The Last Runaway by Tracy Chevalier

January 31, 2013 Historical Fiction 23

Hello My Bookworms!

I had a hankering for some historical fiction, so I decided I needed to check out Tracy Chevalier’s new novel, The Last Runaway. Our heroine, Honor Bright, is a Quaker. It’s the 1850s and she’s been jilted by her fiance in England. Her sister, Grace, is heading off to the USA to meet up with her fiance and get married, so she invites Honor to join her. New world, new start, right? Unfortunately, Honor’s new start is inauspicious- she’s hideously seasick the entire trip, and almost as soon as they hit land, Honor’s sister gets some new world ailment and dies. (It’s seriously SO Oregon Trail.) Honor is stuck in a new country with her dead sister’s fiance and no idea what to do with herself.


Honor ends up in Ohio, and in the 1850s, Ohio is a pretty rugged place. It’s also a haven for the Underground Railroad. Slavery was still running rampant in the southern states. Ohio, being where it is geographically, had a lot of runaway slaves traipsing through the woods. As Quakers, Honor and her crew are anti-slavery. Unfortunately, it was dangerous to be an abolitionist. You were breaking all kinds of ugly laws to aid runaway slaves, which put Quakers in a moral pickle. Honor struggles to figure out what her place is in this new country, while wrestling with her moral convictions. It’s the perfect setting for a little drama on the frontier… And some sexy bonnets.

All of Chevalier’s novels that I’ve read thus far have had a major artistic undercurrent. The Virgin Blue and The Girl With The Pearl Earring made the artistic connection through paintings, while Burning Bright used the poetry of Robert Blake. The Last Runaway was all about the glory of the quilt. I really dug the idea of quilting as an art. Throughout the book, Honor not only takes comfort in her own sewing, but also in a signature quilt her family and friends gave to her when she left England. The quilt wasn’t simply stitched together by her community, it also included notes of encouragement to wish her well on her journey. Isn’t that a beautiful tradition? Wouldn’t that make a fantastic wedding gift? Prepare yourself to be jealous because… I totally got a signature quilt as a wedding gift!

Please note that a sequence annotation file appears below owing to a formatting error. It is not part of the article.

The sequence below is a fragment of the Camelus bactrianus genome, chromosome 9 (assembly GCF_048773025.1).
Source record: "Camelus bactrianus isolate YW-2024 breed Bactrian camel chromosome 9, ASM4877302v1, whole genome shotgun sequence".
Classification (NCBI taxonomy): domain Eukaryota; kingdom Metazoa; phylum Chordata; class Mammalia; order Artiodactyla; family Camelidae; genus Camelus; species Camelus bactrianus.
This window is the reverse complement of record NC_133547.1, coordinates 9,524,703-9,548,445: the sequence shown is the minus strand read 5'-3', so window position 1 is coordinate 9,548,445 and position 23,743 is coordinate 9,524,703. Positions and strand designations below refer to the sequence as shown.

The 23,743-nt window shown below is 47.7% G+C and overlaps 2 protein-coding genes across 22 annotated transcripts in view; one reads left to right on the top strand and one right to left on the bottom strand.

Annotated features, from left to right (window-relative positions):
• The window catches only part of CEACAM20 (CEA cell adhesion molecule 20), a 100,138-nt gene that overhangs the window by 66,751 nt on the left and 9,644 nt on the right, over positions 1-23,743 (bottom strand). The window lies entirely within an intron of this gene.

Beautiful, right?!

Jim’s hometown, while not being a quaint Quaker village, is the sort of place where people make friends with their neighbors. Sometimes those neighbors are amazingly talented quilters who like to make really nice gifts! We had the signature squares set out at my bridal shower so the guests could leave us good luck notes. I like to think Honor got to look at messages like this when she was feeling down:


The Last Runaway will appeal to lovers of historical fiction, people who like reading about abolitionists, anybody who likes quilting, and everyone who has ever wanted to decorate their plain boring bonnet. It was an easy, enjoyable read. I wouldn’t say it was a novel that changed my life or anything, but it was a pleasant way to spend a Saturday afternoon.

Since Honor’s signature quilt represents her ties to home, let’s get sentimental. What is the most meaningful thing you own that reminds you of your metaphorical “roots”?

23 Responses to “The Last Runaway by Tracy Chevalier”

  1. JoulesDellinger

    Oh my, I LOVE your quilt! So incredibly thoughtful!

    At my wedding I did the thing where you have people sign the mat of your engagement photo and it’s hanging in our foyer. Even better than that is the “wishes” that people wrote out for me at my baby shower. Each wish is written on a paper bird and they’re all hung on tree branches. It’s in our den now and every time I walk past it I smile. There’s a couple pictures in this post:

  2. therelentlessreader

    This sounds like my cup of tea, even if I’m not a quilter. I do have a quilt that my grandma made me though, I LOVE it 🙂

    • Words for Worms

      I love this kind of thing. And I love handmade stuff! I’m completely useless at anything craftier than a no-sew fleece blanket, and I think that makes me appreciate my handmade gifts even more. I bet your grandma quilt is extra awesome. Grandmas pour a little extra love into everything, you know?

  3. Melissa

    I have a couple Tracy Chevalier books sitting on my bookshelf that I haven’t ever gotten around to reading. I love historical fiction and after reading your review I’m inspired to move them to the top of my “to read” pile.

    My sentimental item is without doubt my dining room table. It was my great grandparents passed down to my grandparents and now to me (I lucked out and was the only one with a dining room large enough for it!). Not only is it beautiful, but I have so many sweet memories of large family meals gathered around that table. My cousins and I would spend hours under the table playing like it was our hideout. I almost cried the other day when I found my boys laughing under the table as they played in their “spy headquarters”. I hope they make as many fond memories around and under that table as I have and that someday I can pass it down to one of them 🙂

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